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Effexor effective for hot flashes in patients with breast cancer

CypressCynthia's picture
Posts: 4014
Joined: Oct 2009

Just FYI. The study below was published in OcologyStat, Nov 8, 2010. Not a huge study, but effexor might be an option for those with the hot flashes issue.

Also, FYI, Venlafaxine=Effexor and Gabapentin=Neurontin

"Based on patient preference data, venlafaxine is a preferred and efficacious drug in the treatment of hot flashes in survivors of breast cancer and can be considered a first-line agent over gabapentin.

Hot flashes are a common problem in breast cancer survivors. Although hormones are effective in the treatment of hot flashes, their safety has not been established in patients with breast cancer. Previous randomized trials have shown that gabapentin and combination selective serotonin reuptake inhibitors (SSRIs) and serotonin–norepinephrine reuptake inhibitors (SNRIs) agents such as venlafaxine are effective in reducing hot flashes. Although the effectiveness of gabapentin and antidepressants appears to be similar, to date, there is limited data that directly compare these nonhormonal treatments.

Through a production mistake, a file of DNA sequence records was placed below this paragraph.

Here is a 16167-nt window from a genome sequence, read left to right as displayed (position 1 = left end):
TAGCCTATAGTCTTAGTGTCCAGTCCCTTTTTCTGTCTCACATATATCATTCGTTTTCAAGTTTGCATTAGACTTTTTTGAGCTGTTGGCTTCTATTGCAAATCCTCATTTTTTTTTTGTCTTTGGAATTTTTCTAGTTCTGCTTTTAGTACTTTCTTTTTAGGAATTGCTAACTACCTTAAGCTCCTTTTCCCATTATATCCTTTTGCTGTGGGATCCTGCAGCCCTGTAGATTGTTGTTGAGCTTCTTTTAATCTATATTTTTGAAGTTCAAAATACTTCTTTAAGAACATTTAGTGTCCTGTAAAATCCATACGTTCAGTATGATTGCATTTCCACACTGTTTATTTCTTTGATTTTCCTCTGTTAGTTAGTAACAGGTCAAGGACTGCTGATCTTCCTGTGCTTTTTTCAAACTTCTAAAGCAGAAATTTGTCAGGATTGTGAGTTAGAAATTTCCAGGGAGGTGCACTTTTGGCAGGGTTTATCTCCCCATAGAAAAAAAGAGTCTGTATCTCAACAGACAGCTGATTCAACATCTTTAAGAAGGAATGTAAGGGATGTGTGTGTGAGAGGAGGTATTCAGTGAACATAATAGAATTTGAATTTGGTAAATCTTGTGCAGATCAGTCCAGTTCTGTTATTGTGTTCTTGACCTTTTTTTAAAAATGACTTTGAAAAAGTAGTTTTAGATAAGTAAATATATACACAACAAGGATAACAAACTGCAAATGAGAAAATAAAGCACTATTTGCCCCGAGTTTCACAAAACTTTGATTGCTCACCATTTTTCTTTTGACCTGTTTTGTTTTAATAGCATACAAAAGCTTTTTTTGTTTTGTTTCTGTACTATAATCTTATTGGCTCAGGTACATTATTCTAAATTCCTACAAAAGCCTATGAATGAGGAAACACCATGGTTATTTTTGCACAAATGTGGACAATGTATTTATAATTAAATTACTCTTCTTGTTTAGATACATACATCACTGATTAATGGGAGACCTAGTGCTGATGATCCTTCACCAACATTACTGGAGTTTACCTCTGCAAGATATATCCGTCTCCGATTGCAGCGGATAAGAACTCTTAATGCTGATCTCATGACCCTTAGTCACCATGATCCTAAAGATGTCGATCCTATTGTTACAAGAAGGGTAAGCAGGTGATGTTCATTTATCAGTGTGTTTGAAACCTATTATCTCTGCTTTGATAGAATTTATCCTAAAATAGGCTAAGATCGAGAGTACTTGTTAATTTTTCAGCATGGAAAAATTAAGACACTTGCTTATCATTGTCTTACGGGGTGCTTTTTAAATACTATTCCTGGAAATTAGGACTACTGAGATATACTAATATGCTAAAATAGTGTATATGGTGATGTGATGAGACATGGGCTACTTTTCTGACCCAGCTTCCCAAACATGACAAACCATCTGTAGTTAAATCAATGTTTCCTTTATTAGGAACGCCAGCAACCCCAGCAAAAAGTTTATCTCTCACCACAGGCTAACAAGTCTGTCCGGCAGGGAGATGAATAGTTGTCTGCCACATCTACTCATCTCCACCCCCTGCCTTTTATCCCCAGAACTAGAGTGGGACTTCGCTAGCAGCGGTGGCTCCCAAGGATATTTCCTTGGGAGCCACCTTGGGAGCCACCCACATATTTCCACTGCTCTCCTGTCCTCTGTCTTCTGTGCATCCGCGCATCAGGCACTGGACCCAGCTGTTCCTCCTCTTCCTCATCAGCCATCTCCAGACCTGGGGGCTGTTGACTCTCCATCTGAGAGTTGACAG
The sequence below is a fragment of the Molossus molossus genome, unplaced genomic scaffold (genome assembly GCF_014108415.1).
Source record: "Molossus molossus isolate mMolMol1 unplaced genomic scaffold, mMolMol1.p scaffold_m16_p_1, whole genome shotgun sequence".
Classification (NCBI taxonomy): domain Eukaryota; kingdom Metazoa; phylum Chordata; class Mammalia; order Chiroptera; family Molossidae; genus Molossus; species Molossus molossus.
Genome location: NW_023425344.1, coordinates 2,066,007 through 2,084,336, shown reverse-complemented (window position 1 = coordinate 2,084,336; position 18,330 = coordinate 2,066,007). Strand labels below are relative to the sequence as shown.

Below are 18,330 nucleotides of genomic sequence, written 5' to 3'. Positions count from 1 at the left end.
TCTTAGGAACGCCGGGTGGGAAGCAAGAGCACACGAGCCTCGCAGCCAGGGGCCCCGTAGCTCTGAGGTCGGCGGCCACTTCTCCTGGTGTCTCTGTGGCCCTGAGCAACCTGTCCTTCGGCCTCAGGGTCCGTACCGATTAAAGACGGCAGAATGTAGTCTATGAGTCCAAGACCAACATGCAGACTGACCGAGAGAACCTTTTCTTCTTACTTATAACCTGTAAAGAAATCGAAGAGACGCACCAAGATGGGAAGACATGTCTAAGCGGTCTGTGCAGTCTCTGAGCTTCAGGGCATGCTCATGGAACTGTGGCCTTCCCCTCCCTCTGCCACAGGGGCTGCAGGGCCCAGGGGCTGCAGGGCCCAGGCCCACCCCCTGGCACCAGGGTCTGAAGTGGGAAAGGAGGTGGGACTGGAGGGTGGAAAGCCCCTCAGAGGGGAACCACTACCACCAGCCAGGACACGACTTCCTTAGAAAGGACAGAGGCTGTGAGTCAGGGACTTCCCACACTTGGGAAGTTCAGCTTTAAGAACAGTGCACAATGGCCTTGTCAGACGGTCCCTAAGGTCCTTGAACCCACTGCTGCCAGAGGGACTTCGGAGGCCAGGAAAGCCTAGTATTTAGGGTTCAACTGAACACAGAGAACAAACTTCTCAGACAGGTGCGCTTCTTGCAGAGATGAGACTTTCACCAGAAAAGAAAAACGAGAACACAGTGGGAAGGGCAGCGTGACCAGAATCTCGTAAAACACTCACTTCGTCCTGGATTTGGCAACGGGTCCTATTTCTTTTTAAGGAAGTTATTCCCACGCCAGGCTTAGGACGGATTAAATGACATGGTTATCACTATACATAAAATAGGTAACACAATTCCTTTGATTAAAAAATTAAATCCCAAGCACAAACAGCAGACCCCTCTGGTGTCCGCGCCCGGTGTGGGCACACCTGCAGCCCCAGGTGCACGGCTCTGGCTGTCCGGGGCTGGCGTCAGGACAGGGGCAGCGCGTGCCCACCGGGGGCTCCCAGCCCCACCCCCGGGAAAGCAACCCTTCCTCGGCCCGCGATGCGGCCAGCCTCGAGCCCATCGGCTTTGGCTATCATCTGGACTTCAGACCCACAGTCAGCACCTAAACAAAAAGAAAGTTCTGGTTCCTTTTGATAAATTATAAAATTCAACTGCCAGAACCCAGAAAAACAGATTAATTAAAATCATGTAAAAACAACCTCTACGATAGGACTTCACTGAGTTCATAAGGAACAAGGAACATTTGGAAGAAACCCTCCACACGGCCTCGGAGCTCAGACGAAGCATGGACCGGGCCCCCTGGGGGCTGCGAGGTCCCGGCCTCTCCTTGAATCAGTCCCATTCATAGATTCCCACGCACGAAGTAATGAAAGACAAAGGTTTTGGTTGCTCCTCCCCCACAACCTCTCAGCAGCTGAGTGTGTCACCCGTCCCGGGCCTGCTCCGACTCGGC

This study is an open-label, cross-over, randomized clinical trial, which allowed patients to be their own controls to collect patient preference data, the primary endpoint of the study. A total of 66 women with a history of invasive breast cancer, ductal or lobular carcinoma in situ, without evidence of metastasis, entered the study. Patients had a history of at least 1 month of bothersome hot flashes (≥ 14/week) severe enough that they desired pharmacologic intervention. Menopausal status was not an exclusion criterion. However, patients were excluded if they had received chemotherapy within 8 weeks or planned to have chemotherapy during the 14-week study. Concomitant treatment with tamoxifen, luteinizing hormone–releasing hormone (LHRH) analogs, and aromatase inhibitors was allowed, provided that the patients had been on therapy for at least 4 weeks and would remain on therapy for the duration of the study. Patients were also excluded if they had used venlafaxine or any other antidepressant, including St. John’s wort, within the previous year, used gabapentin or calcium channel antagonists within 2 weeks, or had used any other treatment for hot flashes.

Patients were randomized to venlafaxine 37.5 mg for 7 days then 75 mg daily for 21 days or gabapentin 300 mg at bedtime for 3 days, twice daily for 3 days, then three times daily for 22 days. After 4 weeks, patients were tapered off the medication and were then on a washout period of 2 to 4 weeks before crossover to the other study period for 4 weeks.